In this context, it is noted that conductors 33 and 35 which are covered with insulation material are positioned over the insulation displacement contact portion 25 and when the cover 3 is snapped onto the bottom portion 5 as clearly evident from the drawings being held together by engagement between engagement parts 41 and 43, and, projections 47 and 49 as clearly shown in FIGS. 3 and 2, force the conductors 33 and 35 downwardly into the insulation displacing portion 25 to displace the insulation and effect electrical connection with the conductors 33 and 35. Once assembled, the projection of the bowed portions of the contacts 21 is more clearly shown in the front view of FIG. 5. Thereafter, the connector is ready to be connected to a PC or panel mounted like connector assembly. The engagement between said connector assemblies will be readily apparent from a viewing of FIGS. 1 and 2.
In a still more specific aspect, to facilitate automated assembly of the device, it is possible to include the crimp ferrules 37 as part of an automated assembly as interconnected ferrules assembly 37A with the individual ferrules 37 being automatically cutoff from said assembly 37A during assembly and then crimped onto the respective cables 7 as generally shown in FIG. 8.
With respect to the materials employed in practicing the invention, it should be noted that although it is preferred that nickel be used as an electroplating material on the exterior of connecting housing 1, any other material which can be electroplated onto the exterior of the connector housing 1, and which has a shielding effect can be used. Examples of such materials include tin, silver and gold, as well as any other like materials which shield sufficiently so as to not substantially affect transmissions through the cable, as will be readily apparent to those of ordinary skill in the art.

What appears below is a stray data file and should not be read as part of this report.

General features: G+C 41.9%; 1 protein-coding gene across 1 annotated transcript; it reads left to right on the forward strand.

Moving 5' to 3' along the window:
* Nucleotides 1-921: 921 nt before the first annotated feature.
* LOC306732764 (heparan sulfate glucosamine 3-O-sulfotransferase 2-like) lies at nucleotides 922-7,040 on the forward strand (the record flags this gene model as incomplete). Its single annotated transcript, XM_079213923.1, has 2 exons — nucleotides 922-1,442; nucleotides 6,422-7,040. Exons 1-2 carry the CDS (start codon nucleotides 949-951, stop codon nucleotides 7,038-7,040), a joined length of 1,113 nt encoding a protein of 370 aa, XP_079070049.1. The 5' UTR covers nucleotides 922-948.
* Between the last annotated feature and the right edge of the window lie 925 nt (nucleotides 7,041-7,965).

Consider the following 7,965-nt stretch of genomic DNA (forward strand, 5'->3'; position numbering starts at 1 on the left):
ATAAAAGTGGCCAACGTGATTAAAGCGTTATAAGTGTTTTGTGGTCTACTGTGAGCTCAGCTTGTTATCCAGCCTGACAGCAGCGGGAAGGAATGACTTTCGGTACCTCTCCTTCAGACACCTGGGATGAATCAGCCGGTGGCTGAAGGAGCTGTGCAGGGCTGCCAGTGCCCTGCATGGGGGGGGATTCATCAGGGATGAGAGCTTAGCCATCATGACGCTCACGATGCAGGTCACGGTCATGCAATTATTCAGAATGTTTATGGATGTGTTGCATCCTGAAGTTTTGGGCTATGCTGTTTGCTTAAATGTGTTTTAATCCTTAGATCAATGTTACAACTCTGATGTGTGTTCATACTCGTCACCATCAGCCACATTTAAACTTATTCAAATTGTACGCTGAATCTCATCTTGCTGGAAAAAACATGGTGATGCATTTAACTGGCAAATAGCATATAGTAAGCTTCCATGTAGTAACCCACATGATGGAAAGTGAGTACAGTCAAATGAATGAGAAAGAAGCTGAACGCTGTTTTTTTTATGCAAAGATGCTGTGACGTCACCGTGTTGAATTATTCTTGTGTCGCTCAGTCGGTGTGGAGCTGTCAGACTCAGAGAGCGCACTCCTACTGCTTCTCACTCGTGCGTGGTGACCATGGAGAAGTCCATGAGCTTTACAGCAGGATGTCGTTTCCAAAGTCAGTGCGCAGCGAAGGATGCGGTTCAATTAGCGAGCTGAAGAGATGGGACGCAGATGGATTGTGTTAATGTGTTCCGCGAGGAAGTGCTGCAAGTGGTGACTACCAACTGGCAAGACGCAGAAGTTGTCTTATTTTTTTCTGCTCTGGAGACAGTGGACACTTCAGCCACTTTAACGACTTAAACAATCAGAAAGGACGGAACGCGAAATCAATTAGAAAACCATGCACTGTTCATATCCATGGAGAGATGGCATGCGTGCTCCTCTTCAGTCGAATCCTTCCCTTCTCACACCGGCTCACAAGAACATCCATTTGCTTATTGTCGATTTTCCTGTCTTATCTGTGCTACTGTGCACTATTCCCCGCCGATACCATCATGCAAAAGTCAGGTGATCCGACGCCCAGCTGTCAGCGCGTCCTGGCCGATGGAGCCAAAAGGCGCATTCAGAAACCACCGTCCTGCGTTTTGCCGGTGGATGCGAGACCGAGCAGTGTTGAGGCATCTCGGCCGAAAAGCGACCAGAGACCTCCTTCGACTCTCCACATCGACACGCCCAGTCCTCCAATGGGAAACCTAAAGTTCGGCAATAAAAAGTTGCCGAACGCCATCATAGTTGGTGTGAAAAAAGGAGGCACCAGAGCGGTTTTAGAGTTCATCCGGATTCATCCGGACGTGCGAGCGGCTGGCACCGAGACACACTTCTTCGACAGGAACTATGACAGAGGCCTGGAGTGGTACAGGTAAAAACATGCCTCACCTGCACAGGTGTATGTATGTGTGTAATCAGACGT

With respect to the materials used in manufacturing the parts 3 and 5 as well as the insulator 19, these are typically nylon or polyester materials or can be any other moldable plastic, typically of the thermoplastic materials classes. In this regard, with respect to the parts 3 and 5, it is necessary that they be electroplatable or generally platable on the exterior thereof. This is not a requirement for the insulator 19.
With respect to the contacts, it is preferred that they be of conductive brass-type alloy as is well known to those of ordinary skill in the art. Alternatively, other conductive materials which can be employed include beryllium copper alloys, it only being necessary that the materials be sufficiently conductive while strong enough to provide a spring effect at the bowed portion 23 and sharp enough to displace the insulation on the conductors 33 and 35.
While particular embodiments of the present invention have been shown and described, it will be obvious to those skilled in the art that various changes and modifications may be made without the departing from the scope of the invention and its aspects. Accordingly, the aim of the appended claims is to cover all such changes and modifications as may fall within the true spirit and scope of the invention.